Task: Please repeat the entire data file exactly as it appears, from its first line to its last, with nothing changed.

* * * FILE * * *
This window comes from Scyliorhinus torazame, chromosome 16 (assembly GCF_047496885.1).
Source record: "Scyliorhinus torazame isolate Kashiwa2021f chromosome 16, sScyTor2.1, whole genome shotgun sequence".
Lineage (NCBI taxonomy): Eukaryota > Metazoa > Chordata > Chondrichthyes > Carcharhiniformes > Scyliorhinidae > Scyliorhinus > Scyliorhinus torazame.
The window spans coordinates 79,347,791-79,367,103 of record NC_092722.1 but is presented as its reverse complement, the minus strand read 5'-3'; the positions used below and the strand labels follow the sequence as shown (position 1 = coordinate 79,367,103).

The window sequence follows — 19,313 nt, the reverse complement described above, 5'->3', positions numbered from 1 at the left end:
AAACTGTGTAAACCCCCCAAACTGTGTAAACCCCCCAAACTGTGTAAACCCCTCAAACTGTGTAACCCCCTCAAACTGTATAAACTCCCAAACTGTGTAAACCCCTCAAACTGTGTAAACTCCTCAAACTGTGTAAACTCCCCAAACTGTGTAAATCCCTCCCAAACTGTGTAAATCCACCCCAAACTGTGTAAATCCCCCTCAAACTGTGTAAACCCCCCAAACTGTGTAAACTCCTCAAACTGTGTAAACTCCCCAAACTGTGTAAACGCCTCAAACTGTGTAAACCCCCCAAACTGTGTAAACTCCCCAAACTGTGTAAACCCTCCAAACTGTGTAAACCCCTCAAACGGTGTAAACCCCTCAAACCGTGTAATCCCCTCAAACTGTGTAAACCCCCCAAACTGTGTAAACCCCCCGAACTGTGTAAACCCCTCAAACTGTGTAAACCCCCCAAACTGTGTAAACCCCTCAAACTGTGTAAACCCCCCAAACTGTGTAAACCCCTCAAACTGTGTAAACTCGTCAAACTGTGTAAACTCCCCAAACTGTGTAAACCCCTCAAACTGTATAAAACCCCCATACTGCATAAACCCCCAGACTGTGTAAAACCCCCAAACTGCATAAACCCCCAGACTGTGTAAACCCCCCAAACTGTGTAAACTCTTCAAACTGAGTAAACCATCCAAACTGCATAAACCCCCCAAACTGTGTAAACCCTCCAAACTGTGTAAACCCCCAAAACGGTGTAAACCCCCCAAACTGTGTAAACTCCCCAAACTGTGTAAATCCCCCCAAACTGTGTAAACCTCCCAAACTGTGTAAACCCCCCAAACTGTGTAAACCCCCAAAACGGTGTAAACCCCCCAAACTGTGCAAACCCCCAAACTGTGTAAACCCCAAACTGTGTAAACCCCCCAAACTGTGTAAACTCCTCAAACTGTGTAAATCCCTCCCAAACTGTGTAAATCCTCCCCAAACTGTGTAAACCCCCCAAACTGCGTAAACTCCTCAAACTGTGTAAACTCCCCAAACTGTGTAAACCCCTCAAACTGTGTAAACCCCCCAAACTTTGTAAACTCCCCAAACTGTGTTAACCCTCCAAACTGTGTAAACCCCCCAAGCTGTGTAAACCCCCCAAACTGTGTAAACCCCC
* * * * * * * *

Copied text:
This window comes from Scyliorhinus torazame, chromosome 16 (assembly GCF_047496885.1).
Source record: "Scyliorhinus torazame isolate Kashiwa2021f chromosome 16, sScyTor2.1, whole genome shotgun sequence".
Lineage (NCBI taxonomy): Eukaryota > Metazoa > Chordata > Chondrichthyes > Carcharhiniformes > Scyliorhinidae > Scyliorhinus > Scyliorhinus torazame.
The window spans coordinates 79,347,791-79,367,103 of record NC_092722.1 but is presented as its reverse complement, the minus strand read 5'-3'; the positions used below and the strand labels follow the sequence as shown (position 1 = coordinate 79,367,103).

The window sequence follows — 19,313 nt, the reverse complement described above, 5'->3', positions numbered from 1 at the left end:
AAACTGTGTAAACCCCCCAAACTGTGTAAACCCCCCAAACTGTGTAAACCCCTCAAACTGTGTAACCCCCTCAAACTGTATAAACTCCCAAACTGTGTAAACCCCTCAAACTGTGTAAACTCCTCAAACTGTGTAAACTCCCCAAACTGTGTAAATCCCTCCCAAACTGTGTAAATCCACCCCAAACTGTGTAAATCCCCCTCAAACTGTGTAAACCCCCCAAACTGTGTAAACTCCTCAAACTGTGTAAACTCCCCAAACTGTGTAAACGCCTCAAACTGTGTAAACCCCCCAAACTGTGTAAACTCCCCAAACTGTGTAAACCCTCCAAACTGTGTAAACCCCTCAAACGGTGTAAACCCCTCAAACCGTGTAATCCCCTCAAACTGTGTAAACCCCCCAAACTGTGTAAACCCCCCGAACTGTGTAAACCCCTCAAACTGTGTAAACCCCCCAAACTGTGTAAACCCCTCAAACTGTGTAAACCCCCCAAACTGTGTAAACCCCTCAAACTGTGTAAACTCGTCAAACTGTGTAAACTCCCCAAACTGTGTAAACCCCTCAAACTGTATAAAACCCCCATACTGCATAAACCCCCAGACTGTGTAAAACCCCCAAACTGCATAAACCCCCAGACTGTGTAAACCCCCCAAACTGTGTAAACTCTTCAAACTGAGTAAACCATCCAAACTGCATAAACCCCCCAAACTGTGTAAACCCTCCAAACTGTGTAAACCCCCAAAACGGTGTAAACCCCCCAAACTGTGTAAACTCCCCAAACTGTGTAAATCCCCCCAAACTGTGTAAACCTCCCAAACTGTGTAAACCCCCCAAACTGTGTAAACCCCCAAAACGGTGTAAACCCCCCAAACTGTGCAAACCCCCAAACTGTGTAAACCCCAAACTGTGTAAACCCCCCAAACTGTGTAAACTCCTCAAACTGTGTAAATCCCTCCCAAACTGTGTAAATCCTCCCCAAACTGTGTAAACCCCCCAAACTGCGTAAACTCCTCAAACTGTGTAAACTCCCCAAACTGTGTAAACCCCTCAAACTGTGTAAACCCCCCAAACTTTGTAAACTCCCCAAACTGTGTTAACCCTCCAAACTGTGTAAACCCCCCAAGCTGTGTAAACCCCCCAAACTGTGTAAACCCCC